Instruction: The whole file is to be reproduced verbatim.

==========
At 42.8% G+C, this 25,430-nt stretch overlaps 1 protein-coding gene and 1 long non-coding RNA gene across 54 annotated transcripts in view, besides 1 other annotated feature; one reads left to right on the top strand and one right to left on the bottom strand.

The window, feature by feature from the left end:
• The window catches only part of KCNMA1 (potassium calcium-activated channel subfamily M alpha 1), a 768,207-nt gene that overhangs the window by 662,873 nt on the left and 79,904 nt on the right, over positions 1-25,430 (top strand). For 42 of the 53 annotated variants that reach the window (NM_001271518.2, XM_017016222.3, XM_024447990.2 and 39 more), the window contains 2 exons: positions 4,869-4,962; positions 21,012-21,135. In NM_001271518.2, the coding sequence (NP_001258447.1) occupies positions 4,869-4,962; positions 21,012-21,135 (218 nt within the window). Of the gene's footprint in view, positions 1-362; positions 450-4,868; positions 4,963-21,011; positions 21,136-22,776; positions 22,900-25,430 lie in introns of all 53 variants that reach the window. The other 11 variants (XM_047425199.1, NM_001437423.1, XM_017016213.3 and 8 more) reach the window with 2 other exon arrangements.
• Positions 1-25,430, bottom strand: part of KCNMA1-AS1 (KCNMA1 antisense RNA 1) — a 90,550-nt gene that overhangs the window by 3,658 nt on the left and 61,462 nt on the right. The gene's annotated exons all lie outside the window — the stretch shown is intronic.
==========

At 42.8% G+C, this 25,430-nt stretch overlaps 1 protein-coding gene and 1 long non-coding RNA gene across 54 annotated transcripts in view, besides 1 other annotated feature; one reads left to right on the top strand and one right to left on the bottom strand.

The window, feature by feature from the left end:
• The window catches only part of KCNMA1 (potassium calcium-activated channel subfamily M alpha 1), a 768,207-nt gene that overhangs the window by 662,873 nt on the left and 79,904 nt on the right, over positions 1-25,430 (top strand). For 42 of the 53 annotated variants that reach the window (NM_001271518.2, XM_017016222.3, XM_024447990.2 and 39 more), the window contains 2 exons: positions 4,869-4,962; positions 21,012-21,135. In NM_001271518.2, the coding sequence (NP_001258447.1) occupies positions 4,869-4,962; positions 21,012-21,135 (218 nt within the window). Of the gene's footprint in view, positions 1-362; positions 450-4,868; positions 4,963-21,011; positions 21,136-22,776; positions 22,900-25,430 lie in introns of all 53 variants that reach the window. The other 11 variants (XM_047425199.1, NM_001437423.1, XM_017016213.3 and 8 more) reach the window with 2 other exon arrangements.
• Positions 1-25,430, bottom strand: part of KCNMA1-AS1 (KCNMA1 antisense RNA 1) — a 90,550-nt gene that overhangs the window by 3,658 nt on the left and 61,462 nt on the right. The gene's annotated exons all lie outside the window — the stretch shown is intronic.